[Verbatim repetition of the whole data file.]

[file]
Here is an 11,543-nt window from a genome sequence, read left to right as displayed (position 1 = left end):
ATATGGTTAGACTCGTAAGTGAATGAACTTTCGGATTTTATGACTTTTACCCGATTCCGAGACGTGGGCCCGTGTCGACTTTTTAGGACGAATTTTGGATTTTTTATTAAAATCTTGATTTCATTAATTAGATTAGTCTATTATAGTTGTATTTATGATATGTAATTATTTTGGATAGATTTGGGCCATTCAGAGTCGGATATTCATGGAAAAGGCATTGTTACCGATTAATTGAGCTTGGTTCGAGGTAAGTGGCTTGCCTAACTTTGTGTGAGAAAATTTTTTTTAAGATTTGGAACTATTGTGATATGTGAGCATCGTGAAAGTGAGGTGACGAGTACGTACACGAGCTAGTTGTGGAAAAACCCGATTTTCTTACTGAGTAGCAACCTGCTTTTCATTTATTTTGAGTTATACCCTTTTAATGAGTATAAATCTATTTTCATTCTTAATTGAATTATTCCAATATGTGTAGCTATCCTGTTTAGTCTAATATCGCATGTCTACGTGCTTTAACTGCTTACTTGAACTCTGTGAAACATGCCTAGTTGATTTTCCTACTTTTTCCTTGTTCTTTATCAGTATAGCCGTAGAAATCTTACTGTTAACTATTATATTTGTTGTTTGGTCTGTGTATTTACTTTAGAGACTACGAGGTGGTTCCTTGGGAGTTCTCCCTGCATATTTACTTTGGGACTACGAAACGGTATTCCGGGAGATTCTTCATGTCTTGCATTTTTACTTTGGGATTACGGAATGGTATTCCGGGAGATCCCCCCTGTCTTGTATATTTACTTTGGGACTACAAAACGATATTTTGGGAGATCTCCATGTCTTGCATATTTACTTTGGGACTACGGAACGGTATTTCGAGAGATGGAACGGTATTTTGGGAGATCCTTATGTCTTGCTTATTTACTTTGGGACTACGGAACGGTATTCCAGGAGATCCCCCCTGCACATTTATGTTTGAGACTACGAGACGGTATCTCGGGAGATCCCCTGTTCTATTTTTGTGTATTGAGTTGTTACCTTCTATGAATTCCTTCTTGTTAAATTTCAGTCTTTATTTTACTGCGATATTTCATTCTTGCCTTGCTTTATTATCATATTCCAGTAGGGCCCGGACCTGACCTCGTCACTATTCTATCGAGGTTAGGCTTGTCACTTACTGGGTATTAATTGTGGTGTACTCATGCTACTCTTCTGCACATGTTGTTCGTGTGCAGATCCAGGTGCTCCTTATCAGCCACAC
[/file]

Here is an 11,543-nt window from a genome sequence, read left to right as displayed (position 1 = left end):
ATATGGTTAGACTCGTAAGTGAATGAACTTTCGGATTTTATGACTTTTACCCGATTCCGAGACGTGGGCCCGTGTCGACTTTTTAGGACGAATTTTGGATTTTTTATTAAAATCTTGATTTCATTAATTAGATTAGTCTATTATAGTTGTATTTATGATATGTAATTATTTTGGATAGATTTGGGCCATTCAGAGTCGGATATTCATGGAAAAGGCATTGTTACCGATTAATTGAGCTTGGTTCGAGGTAAGTGGCTTGCCTAACTTTGTGTGAGAAAATTTTTTTTAAGATTTGGAACTATTGTGATATGTGAGCATCGTGAAAGTGAGGTGACGAGTACGTACACGAGCTAGTTGTGGAAAAACCCGATTTTCTTACTGAGTAGCAACCTGCTTTTCATTTATTTTGAGTTATACCCTTTTAATGAGTATAAATCTATTTTCATTCTTAATTGAATTATTCCAATATGTGTAGCTATCCTGTTTAGTCTAATATCGCATGTCTACGTGCTTTAACTGCTTACTTGAACTCTGTGAAACATGCCTAGTTGATTTTCCTACTTTTTCCTTGTTCTTTATCAGTATAGCCGTAGAAATCTTACTGTTAACTATTATATTTGTTGTTTGGTCTGTGTATTTACTTTAGAGACTACGAGGTGGTTCCTTGGGAGTTCTCCCTGCATATTTACTTTGGGACTACGAAACGGTATTCCGGGAGATTCTTCATGTCTTGCATTTTTACTTTGGGATTACGGAATGGTATTCCGGGAGATCCCCCCTGTCTTGTATATTTACTTTGGGACTACAAAACGATATTTTGGGAGATCTCCATGTCTTGCATATTTACTTTGGGACTACGGAACGGTATTTCGAGAGATGGAACGGTATTTTGGGAGATCCTTATGTCTTGCTTATTTACTTTGGGACTACGGAACGGTATTCCAGGAGATCCCCCCTGCACATTTATGTTTGAGACTACGAGACGGTATCTCGGGAGATCCCCTGTTCTATTTTTGTGTATTGAGTTGTTACCTTCTATGAATTCCTTCTTGTTAAATTTCAGTCTTTATTTTACTGCGATATTTCATTCTTGCCTTGCTTTATTATCATATTCCAGTAGGGCCCGGACCTGACCTCGTCACTATTCTATCGAGGTTAGGCTTGTCACTTACTGGGTATTAATTGTGGTGTACTCATGCTACTCTTCTGCACATGTTGTTCGTGTGCAGATCCAGGTGCTCCTTATCAGCCACAC